ACCRA, Ghana May 10 (IPS) – You’ve heard of solar power, and also wind power. Now, you might start hearing about soil power as well.
Microbial fuel cells (MFCs) that make use of the energy given off by soil microbes are amongst the technologies that hold promise for bringing power to developing states, where electricity is often scarce.
The cells also form part of a project that has just won a grant of almost 200,000 dollars in the ‘Development Marketplace’ competition, for which results were announced at ‘Lighting Africa 2008‘; this May 5-8 conference took place in the Ghanaian capital of Accra. The project, developed by six students at Harvard University in the United States, was one of 16 winners selected from 52 finalists competing to bring innovative lighting products to the 74 percent of Africans without access to electricity.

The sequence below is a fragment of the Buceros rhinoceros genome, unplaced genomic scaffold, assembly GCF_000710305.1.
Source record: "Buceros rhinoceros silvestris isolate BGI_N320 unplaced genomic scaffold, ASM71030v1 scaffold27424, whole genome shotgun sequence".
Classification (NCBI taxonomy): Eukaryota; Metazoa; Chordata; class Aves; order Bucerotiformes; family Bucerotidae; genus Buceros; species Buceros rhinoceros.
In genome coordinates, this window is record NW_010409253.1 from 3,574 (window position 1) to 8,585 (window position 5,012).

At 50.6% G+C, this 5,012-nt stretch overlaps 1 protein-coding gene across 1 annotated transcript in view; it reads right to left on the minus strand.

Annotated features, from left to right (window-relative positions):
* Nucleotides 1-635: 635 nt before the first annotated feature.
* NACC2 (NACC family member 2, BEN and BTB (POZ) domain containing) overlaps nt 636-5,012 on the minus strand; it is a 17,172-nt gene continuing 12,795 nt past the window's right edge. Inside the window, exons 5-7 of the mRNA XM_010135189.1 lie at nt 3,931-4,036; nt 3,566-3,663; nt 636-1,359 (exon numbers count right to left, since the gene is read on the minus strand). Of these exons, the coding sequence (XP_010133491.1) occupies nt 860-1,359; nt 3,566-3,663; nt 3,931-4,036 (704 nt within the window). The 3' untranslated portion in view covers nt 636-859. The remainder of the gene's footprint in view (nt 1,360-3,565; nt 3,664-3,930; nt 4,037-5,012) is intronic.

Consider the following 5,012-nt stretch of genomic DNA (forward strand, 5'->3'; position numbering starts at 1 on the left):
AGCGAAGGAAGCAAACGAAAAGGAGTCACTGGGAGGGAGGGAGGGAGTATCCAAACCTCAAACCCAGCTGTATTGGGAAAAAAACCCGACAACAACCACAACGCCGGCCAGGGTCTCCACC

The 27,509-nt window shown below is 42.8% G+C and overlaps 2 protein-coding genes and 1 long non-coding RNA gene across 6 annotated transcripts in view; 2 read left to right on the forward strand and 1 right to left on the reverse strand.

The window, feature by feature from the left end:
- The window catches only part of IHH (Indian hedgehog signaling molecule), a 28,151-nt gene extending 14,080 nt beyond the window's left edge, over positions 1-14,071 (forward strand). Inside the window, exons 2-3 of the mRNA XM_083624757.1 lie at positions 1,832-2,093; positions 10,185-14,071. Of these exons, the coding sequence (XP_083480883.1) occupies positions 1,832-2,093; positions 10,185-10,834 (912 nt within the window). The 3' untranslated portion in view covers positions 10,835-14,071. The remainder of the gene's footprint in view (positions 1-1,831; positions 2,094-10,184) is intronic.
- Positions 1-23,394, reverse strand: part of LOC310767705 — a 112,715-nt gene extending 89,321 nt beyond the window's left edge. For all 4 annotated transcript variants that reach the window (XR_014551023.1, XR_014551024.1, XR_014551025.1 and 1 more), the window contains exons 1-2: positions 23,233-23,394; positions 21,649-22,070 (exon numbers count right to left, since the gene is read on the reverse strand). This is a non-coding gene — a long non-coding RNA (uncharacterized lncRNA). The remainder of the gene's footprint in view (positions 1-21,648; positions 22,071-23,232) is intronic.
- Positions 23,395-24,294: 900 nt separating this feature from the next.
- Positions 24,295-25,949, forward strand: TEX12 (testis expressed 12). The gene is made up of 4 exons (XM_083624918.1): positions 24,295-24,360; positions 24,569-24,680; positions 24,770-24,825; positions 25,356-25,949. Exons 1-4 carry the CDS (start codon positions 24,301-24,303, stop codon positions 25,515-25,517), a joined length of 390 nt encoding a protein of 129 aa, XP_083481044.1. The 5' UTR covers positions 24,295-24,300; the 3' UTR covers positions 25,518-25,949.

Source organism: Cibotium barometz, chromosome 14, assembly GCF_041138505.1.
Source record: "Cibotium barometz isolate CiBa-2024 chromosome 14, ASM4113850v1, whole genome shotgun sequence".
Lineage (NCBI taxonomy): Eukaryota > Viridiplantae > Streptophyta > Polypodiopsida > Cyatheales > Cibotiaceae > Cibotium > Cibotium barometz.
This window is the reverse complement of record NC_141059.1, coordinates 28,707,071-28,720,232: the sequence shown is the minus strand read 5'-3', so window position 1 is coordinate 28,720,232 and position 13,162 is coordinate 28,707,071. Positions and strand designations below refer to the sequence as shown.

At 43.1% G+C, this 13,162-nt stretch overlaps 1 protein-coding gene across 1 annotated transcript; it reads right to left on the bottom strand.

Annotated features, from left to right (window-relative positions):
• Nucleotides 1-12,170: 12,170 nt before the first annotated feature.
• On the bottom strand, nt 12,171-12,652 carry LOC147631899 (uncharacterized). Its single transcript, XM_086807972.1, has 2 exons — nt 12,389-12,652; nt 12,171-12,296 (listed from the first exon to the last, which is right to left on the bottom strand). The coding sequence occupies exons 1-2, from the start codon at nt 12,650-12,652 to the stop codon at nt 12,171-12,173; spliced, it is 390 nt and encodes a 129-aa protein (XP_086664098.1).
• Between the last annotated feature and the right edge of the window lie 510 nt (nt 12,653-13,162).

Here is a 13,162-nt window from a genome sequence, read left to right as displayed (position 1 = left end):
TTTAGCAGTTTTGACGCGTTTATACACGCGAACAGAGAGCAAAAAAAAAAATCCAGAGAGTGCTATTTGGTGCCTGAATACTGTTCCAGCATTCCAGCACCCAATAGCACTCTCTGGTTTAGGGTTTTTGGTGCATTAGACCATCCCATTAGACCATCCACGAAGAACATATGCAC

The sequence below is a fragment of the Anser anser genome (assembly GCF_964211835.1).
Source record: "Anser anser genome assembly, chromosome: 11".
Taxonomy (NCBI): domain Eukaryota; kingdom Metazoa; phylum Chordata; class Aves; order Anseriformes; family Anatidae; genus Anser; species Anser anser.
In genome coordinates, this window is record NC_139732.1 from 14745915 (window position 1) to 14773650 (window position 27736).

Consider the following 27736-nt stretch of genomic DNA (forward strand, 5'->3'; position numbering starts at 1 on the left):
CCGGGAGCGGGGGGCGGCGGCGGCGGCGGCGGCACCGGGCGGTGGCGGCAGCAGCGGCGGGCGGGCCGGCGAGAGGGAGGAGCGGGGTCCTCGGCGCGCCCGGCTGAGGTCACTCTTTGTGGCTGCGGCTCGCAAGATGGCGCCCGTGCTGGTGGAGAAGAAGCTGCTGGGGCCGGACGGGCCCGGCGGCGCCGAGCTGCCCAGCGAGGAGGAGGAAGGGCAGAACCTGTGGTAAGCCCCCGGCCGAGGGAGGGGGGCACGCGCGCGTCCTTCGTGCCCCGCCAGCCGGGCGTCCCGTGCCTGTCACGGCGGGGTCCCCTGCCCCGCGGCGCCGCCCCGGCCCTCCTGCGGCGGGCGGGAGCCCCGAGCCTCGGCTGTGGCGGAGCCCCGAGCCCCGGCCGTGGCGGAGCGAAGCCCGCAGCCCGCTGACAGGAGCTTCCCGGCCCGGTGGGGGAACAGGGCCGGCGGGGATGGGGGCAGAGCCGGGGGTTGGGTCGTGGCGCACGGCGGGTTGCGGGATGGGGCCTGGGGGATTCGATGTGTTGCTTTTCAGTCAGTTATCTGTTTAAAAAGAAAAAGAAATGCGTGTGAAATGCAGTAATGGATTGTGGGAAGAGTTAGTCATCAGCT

The Development Marketplace competition was held under the ‘Lighting Africa’ campaign, launched towards the end of last year by the World Bank Group. Lighting Africa aims to provide 250 million people on the continent with safe, reliable and economical lighting products and energy services that do not make use of fossil fuels, by 2030. Continue reading